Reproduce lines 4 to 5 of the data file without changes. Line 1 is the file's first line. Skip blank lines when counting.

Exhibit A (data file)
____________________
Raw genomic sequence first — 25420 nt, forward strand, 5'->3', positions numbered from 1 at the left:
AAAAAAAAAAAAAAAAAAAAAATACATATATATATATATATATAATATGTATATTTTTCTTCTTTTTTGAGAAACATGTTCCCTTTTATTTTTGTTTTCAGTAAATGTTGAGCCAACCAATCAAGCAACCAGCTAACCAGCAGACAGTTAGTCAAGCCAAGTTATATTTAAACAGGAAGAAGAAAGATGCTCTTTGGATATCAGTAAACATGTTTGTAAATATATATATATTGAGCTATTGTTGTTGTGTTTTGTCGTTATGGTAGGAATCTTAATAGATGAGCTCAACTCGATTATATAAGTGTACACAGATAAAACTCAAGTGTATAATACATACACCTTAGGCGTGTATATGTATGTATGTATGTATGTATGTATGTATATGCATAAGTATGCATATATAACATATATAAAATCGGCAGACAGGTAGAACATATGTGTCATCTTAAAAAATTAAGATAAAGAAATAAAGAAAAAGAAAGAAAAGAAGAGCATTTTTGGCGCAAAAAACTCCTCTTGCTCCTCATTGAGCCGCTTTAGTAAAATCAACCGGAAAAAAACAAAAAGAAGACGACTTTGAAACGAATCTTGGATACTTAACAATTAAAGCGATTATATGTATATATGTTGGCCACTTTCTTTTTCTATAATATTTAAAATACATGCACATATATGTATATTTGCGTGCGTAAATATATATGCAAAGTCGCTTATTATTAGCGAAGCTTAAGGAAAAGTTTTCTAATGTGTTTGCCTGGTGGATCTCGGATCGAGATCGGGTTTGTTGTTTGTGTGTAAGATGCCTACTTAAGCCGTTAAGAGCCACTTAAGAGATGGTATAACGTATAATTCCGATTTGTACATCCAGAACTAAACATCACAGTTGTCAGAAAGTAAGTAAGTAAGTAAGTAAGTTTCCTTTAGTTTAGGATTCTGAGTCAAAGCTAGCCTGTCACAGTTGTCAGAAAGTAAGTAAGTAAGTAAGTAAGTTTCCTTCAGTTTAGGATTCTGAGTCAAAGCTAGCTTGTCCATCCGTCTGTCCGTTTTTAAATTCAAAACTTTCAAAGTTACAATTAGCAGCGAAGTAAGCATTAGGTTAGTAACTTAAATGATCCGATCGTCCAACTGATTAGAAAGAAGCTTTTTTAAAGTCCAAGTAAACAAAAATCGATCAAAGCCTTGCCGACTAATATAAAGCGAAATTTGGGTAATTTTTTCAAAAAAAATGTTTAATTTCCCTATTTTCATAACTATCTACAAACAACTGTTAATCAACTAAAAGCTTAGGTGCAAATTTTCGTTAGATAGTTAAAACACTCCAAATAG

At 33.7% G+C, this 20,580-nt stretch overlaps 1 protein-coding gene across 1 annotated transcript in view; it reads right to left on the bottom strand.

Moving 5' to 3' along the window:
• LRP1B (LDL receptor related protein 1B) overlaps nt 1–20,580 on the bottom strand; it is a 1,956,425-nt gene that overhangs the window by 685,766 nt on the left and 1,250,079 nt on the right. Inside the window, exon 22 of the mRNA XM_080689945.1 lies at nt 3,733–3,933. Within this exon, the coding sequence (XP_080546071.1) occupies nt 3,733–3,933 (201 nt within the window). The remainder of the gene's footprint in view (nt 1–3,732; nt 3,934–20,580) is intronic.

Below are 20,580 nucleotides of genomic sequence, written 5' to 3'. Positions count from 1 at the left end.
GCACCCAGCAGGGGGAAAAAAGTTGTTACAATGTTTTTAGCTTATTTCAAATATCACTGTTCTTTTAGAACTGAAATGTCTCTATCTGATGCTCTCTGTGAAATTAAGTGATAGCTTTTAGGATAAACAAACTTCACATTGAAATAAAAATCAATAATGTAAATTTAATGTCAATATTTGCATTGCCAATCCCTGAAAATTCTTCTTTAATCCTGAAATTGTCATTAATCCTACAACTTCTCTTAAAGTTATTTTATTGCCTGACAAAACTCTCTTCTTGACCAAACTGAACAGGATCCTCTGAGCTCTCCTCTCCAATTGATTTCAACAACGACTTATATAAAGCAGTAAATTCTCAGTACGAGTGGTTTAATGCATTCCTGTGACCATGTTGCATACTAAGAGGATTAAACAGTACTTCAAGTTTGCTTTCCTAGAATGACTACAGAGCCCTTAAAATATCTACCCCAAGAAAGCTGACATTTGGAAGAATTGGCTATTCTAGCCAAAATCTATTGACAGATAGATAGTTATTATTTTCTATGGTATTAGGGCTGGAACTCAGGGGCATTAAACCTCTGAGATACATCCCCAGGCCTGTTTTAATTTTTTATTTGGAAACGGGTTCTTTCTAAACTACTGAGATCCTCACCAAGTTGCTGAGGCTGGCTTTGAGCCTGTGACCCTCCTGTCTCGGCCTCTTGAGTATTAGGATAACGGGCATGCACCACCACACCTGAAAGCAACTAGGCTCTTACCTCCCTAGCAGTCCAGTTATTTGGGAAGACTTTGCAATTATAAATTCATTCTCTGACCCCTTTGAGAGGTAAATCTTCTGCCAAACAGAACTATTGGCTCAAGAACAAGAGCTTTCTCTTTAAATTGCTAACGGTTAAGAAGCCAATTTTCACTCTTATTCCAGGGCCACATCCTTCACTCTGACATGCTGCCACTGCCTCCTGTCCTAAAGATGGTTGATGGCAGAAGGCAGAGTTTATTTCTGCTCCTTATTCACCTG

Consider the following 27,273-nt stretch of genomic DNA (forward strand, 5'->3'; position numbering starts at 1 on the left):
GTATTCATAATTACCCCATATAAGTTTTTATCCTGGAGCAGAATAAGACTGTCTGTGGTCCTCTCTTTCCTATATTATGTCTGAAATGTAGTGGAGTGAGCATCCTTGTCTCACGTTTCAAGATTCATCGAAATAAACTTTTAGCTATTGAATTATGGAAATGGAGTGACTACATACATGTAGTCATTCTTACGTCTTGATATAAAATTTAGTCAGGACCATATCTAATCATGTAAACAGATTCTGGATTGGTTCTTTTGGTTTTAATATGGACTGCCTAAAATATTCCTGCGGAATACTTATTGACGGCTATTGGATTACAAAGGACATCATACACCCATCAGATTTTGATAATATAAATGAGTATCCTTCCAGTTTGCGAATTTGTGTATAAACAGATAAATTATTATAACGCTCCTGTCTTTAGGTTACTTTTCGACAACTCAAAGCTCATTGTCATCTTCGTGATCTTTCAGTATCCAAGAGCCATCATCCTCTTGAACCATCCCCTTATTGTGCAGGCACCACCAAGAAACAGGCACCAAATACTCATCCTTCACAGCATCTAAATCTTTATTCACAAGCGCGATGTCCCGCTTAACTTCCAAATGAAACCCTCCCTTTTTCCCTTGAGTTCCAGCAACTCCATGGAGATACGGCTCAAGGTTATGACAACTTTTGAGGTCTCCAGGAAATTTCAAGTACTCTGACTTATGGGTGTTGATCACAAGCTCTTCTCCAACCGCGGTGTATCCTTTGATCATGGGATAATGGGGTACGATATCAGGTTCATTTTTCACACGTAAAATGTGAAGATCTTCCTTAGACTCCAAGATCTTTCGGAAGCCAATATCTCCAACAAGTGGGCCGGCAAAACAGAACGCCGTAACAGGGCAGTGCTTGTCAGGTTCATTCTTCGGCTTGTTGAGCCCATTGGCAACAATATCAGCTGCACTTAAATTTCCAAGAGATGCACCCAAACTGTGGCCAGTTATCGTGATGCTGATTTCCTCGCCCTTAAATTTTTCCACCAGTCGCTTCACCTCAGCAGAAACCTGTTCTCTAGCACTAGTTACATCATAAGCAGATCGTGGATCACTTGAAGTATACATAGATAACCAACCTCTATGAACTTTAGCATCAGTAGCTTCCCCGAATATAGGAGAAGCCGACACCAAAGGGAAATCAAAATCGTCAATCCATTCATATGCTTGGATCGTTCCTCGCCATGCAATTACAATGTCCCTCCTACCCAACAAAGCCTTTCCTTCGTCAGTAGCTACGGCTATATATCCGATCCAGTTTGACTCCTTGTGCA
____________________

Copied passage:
Moving 5' to 3' along the window:
• LRP1B (LDL receptor related protein 1B) overlaps nt 1–20,580 on the bottom strand; it is a 1,956,425-nt gene that overhangs the window by 685,766 nt on the left and 1,250,079 nt on the right. Inside the window, exon 22 of the mRNA XM_080689945.1 lies at nt 3,733–3,933. Within this exon, the coding sequence (XP_080546071.1) occupies nt 3,733–3,933 (201 nt within the window). The remainder of the gene's footprint in view (nt 1–3,732; nt 3,934–20,580) is intronic.